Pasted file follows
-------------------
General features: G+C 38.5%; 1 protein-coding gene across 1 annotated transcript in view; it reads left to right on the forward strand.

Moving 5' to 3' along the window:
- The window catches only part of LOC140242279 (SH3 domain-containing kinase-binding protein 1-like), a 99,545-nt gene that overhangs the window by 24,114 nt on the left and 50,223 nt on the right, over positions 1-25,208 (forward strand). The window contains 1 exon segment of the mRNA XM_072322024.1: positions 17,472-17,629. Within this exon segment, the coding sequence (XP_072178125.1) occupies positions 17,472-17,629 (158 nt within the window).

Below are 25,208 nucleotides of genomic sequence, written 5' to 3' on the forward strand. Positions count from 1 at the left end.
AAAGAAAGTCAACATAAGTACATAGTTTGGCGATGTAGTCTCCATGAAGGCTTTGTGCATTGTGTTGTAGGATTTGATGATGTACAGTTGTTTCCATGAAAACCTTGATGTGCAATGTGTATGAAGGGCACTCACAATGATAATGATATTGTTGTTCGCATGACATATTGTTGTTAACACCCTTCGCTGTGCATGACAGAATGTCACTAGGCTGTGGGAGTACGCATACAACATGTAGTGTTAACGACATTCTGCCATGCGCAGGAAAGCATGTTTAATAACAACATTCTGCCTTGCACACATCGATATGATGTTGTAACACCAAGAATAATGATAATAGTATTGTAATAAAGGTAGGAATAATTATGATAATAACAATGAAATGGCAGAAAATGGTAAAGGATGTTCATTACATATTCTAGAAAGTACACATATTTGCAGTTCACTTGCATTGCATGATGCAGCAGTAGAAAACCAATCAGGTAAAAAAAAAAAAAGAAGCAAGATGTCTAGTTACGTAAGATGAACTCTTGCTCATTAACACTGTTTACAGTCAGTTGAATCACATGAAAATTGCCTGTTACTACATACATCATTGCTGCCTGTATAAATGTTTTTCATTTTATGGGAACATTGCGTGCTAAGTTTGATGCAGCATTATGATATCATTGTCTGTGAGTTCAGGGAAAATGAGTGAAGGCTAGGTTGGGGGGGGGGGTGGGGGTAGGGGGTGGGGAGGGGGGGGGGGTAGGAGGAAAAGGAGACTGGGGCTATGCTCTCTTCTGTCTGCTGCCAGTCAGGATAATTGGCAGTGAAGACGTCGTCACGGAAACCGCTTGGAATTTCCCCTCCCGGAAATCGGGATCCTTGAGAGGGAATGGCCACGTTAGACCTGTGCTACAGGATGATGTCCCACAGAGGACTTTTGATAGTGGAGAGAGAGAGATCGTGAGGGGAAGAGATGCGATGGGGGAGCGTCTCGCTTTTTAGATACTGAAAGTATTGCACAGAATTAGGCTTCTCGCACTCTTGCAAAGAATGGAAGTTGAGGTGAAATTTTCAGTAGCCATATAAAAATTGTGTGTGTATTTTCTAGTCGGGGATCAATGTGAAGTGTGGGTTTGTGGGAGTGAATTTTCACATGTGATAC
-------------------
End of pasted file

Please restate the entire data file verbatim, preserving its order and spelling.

General features: G+C 38.5%; 1 protein-coding gene across 1 annotated transcript in view; it reads left to right on the forward strand.

Moving 5' to 3' along the window:
- The window catches only part of LOC140242279 (SH3 domain-containing kinase-binding protein 1-like), a 99,545-nt gene that overhangs the window by 24,114 nt on the left and 50,223 nt on the right, over positions 1-25,208 (forward strand). The window contains 1 exon segment of the mRNA XM_072322024.1: positions 17,472-17,629. Within this exon segment, the coding sequence (XP_072178125.1) occupies positions 17,472-17,629 (158 nt within the window).

Below are 25,208 nucleotides of genomic sequence, written 5' to 3' on the forward strand. Positions count from 1 at the left end.
AAAGAAAGTCAACATAAGTACATAGTTTGGCGATGTAGTCTCCATGAAGGCTTTGTGCATTGTGTTGTAGGATTTGATGATGTACAGTTGTTTCCATGAAAACCTTGATGTGCAATGTGTATGAAGGGCACTCACAATGATAATGATATTGTTGTTCGCATGACATATTGTTGTTAACACCCTTCGCTGTGCATGACAGAATGTCACTAGGCTGTGGGAGTACGCATACAACATGTAGTGTTAACGACATTCTGCCATGCGCAGGAAAGCATGTTTAATAACAACATTCTGCCTTGCACACATCGATATGATGTTGTAACACCAAGAATAATGATAATAGTATTGTAATAAAGGTAGGAATAATTATGATAATAACAATGAAATGGCAGAAAATGGTAAAGGATGTTCATTACATATTCTAGAAAGTACACATATTTGCAGTTCACTTGCATTGCATGATGCAGCAGTAGAAAACCAATCAGGTAAAAAAAAAAAAAGAAGCAAGATGTCTAGTTACGTAAGATGAACTCTTGCTCATTAACACTGTTTACAGTCAGTTGAATCACATGAAAATTGCCTGTTACTACATACATCATTGCTGCCTGTATAAATGTTTTTCATTTTATGGGAACATTGCGTGCTAAGTTTGATGCAGCATTATGATATCATTGTCTGTGAGTTCAGGGAAAATGAGTGAAGGCTAGGTTGGGGGGGGGGGTGGGGGTAGGGGGTGGGGAGGGGGGGGGGGTAGGAGGAAAAGGAGACTGGGGCTATGCTCTCTTCTGTCTGCTGCCAGTCAGGATAATTGGCAGTGAAGACGTCGTCACGGAAACCGCTTGGAATTTCCCCTCCCGGAAATCGGGATCCTTGAGAGGGAATGGCCACGTTAGACCTGTGCTACAGGATGATGTCCCACAGAGGACTTTTGATAGTGGAGAGAGAGAGATCGTGAGGGGAAGAGATGCGATGGGGGAGCGTCTCGCTTTTTAGATACTGAAAGTATTGCACAGAATTAGGCTTCTCGCACTCTTGCAAAGAATGGAAGTTGAGGTGAAATTTTCAGTAGCCATATAAAAATTGTGTGTGTATTTTCTAGTCGGGGATCAATGTGAAGTGTGGGTTTGTGGGAGTGAATTTTCACATGTGATAC